Wednesday, March 9, 2011


The opposite of love is not hate, it's indifference. The opposite of art is not ugliness, it's indifference. The opposite of faith is not heresy, it's indifference. And the opposite of life is not death, it's indifference. ---Elie Wiesel

Oh, how I am growing to love Elie Wiesel more and more each and every time I read something by him. I know he's famous for Night but I just started A Mad Desire to Dance and it's phenomenal.

Wiesel gets me fired up, about becoming an educator, a writer, a reader, and an activist. I don't understand how people read what he writes and not be inspired, engaged, and, possibly even a little outraged about what has happened to humanity. Holocaust Lit is wrapping up Night at the moment, and I have been hitting a wall with this class.

Maybe it's the fact that Holocaust Lit is first block, first class in the morning. Maybe it's the fact that I am not as confident as my CT in leading discussions. Maybe the content is just so shocking to these kids. Whatever the reason, I CANNOT get these kids to talk.

I don't want to take their silence as indifference to the subject at hand, but day in and day out, that is what it feels like. I have a handful of kids whom I know I can depend on when the others are not willing to contribute to discussion, but I feel terrible for calling on them when the awkward 45-second silence has taken hold and I feel trapped. I try to call on everyone, but many kids will just sit there and say, "um... I dunno."

How do I cultivate meaningful discussion on a subject that requires activism in a class that has been resistant for an entire term? One student gave a presentation on human trafficking ( and it was completely shocking. Did you know that I-80 is used for mass amounts of human trafficking? I did not. We sat for a full 60 seconds in silence and no one said anything. I called on someone who doesn't normally talk, saying, "what are you thinking about all of this?" and his response was, "I'm thinking about how nobody talks in this class."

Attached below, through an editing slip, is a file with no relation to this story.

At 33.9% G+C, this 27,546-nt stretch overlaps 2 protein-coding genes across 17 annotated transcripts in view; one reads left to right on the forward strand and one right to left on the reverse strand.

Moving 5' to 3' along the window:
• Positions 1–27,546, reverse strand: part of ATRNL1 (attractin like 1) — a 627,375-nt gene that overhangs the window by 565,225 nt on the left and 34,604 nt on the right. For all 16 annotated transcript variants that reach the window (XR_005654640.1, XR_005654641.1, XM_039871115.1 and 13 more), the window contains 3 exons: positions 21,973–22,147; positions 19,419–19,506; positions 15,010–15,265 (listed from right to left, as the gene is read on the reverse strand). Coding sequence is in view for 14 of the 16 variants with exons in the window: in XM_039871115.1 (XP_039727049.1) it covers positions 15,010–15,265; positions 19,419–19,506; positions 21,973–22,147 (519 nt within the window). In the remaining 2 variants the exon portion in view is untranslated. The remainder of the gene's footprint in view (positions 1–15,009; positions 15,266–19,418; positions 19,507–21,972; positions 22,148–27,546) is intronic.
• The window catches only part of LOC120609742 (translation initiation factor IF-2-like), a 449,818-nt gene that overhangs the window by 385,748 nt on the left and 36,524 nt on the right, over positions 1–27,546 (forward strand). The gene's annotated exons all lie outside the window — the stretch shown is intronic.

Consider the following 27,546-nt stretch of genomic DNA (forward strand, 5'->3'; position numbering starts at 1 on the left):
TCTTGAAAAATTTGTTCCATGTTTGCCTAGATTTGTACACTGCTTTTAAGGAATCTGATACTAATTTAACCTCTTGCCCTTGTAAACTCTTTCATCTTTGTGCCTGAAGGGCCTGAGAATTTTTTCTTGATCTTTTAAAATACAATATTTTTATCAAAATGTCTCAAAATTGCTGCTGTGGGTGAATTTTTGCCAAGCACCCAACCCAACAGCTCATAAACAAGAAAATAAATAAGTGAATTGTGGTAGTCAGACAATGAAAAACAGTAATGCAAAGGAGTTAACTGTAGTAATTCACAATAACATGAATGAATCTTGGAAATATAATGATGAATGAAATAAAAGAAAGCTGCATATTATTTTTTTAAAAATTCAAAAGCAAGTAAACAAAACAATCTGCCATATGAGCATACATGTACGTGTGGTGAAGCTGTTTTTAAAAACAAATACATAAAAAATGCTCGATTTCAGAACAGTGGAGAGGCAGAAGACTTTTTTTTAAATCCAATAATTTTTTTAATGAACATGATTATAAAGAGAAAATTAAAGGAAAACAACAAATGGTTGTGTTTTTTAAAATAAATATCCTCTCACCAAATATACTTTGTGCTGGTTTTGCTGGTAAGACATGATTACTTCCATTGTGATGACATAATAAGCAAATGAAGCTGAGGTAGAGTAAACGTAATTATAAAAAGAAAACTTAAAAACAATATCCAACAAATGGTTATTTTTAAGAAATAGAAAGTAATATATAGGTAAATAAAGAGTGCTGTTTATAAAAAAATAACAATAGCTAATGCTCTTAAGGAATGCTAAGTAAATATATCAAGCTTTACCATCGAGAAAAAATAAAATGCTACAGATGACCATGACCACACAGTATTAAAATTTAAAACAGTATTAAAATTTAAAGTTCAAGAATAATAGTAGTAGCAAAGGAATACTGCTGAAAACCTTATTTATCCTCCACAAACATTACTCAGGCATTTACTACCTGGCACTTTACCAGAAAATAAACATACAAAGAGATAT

Granted, this term is almost over, and a new group of kids will be shuffling in, but I'm wondering what to do if I encounter this again. When we discussed the difference between perpetrators, victims, and bystanders, I introduced the term indifference, asking what it was. And they sat there in silence. I wanted to say, "think about what you're doing right NOW."

I don't think these kids are indifferent. Many of them indicate their understanding through written reflection. Many are brilliant writers. However, trying to lead discussion on a heavy subject when your class won't talk can sometimes be a little nerve-wracking. I hope this is something I just gain with experience.


  1. Mmm....hard! I remember being in classes and being scared to put things out there. I remember one teacher would always lead us with prompts the night before....for when we were doing the reading....then, we were asked to bring an answer to that prompt with us to class. It gave us something pre-thought, concrete, that we knew we could say. Practicing talking does make it easier. So getting them to practice seems good, even if its in more of a prompt, repsonse sort of way instead of conversation....conversation will come! Keep it up Lauren. Emily

  2. I remember this would occasionally happen in Contemporary Literature last semester. Amanda and I would have brilliant discussion questions ready to go and the students would just STARE. However, I agree with Emily that it helps tremendously to give students time to pre-write on the subject. It might also be a good idea to involve more small group work if this is not typical already. I found that the students did a much better job reporting to the entire class when they were able to talk in small groups. I agree with you in noting that these students are able to give thoughtful written reflections. However, it can be difficult to start a fire in the classroom when it is the first period! I would suggest asking students to do a pre-write and allowing them time to talk in small groups. As teachers we often enjoy the large class discussions the most because we can hear everyone’s contributions, but perhaps by walking among the small groups you can find the opportunity to share your thoughts.